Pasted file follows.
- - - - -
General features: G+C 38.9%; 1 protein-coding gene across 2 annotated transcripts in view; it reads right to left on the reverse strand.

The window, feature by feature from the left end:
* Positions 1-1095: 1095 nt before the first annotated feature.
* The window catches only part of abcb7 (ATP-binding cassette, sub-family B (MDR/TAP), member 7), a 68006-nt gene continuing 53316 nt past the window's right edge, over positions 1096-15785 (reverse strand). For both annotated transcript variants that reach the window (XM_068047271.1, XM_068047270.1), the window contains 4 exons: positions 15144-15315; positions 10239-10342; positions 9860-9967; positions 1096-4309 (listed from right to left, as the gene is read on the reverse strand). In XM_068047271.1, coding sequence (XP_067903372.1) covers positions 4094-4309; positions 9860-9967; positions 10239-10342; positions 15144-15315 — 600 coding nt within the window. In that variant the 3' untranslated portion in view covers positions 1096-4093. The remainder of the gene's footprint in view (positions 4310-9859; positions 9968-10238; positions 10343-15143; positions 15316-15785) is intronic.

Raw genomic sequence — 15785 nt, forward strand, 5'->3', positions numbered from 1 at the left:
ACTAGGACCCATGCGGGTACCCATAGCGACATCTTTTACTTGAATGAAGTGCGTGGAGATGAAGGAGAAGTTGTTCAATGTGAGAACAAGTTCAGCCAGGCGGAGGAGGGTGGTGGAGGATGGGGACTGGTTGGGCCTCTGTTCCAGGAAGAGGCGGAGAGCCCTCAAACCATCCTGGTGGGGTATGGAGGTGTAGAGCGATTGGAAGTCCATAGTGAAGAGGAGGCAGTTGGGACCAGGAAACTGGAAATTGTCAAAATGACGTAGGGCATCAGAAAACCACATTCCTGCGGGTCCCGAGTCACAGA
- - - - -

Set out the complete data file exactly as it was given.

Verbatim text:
General features: G+C 38.9%; 1 protein-coding gene across 2 annotated transcripts in view; it reads right to left on the reverse strand.

The window, feature by feature from the left end:
* Positions 1-1095: 1095 nt before the first annotated feature.
* The window catches only part of abcb7 (ATP-binding cassette, sub-family B (MDR/TAP), member 7), a 68006-nt gene continuing 53316 nt past the window's right edge, over positions 1096-15785 (reverse strand). For both annotated transcript variants that reach the window (XM_068047271.1, XM_068047270.1), the window contains 4 exons: positions 15144-15315; positions 10239-10342; positions 9860-9967; positions 1096-4309 (listed from right to left, as the gene is read on the reverse strand). In XM_068047271.1, coding sequence (XP_067903372.1) covers positions 4094-4309; positions 9860-9967; positions 10239-10342; positions 15144-15315 — 600 coding nt within the window. In that variant the 3' untranslated portion in view covers positions 1096-4093. The remainder of the gene's footprint in view (positions 4310-9859; positions 9968-10238; positions 10343-15143; positions 15316-15785) is intronic.

Raw genomic sequence — 15785 nt, forward strand, 5'->3', positions numbered from 1 at the left:
ACTAGGACCCATGCGGGTACCCATAGCGACATCTTTTACTTGAATGAAGTGCGTGGAGATGAAGGAGAAGTTGTTCAATGTGAGAACAAGTTCAGCCAGGCGGAGGAGGGTGGTGGAGGATGGGGACTGGTTGGGCCTCTGTTCCAGGAAGAGGCGGAGAGCCCTCAAACCATCCTGGTGGGGTATGGAGGTGTAGAGCGATTGGAAGTCCATAGTGAAGAGGAGGCAGTTGGGACCAGGAAACTGGAAATTGTCAAAATGACGTAGGGCATCAGAAAACCACATTCCTGCGGGTCCCGAGTCACAGA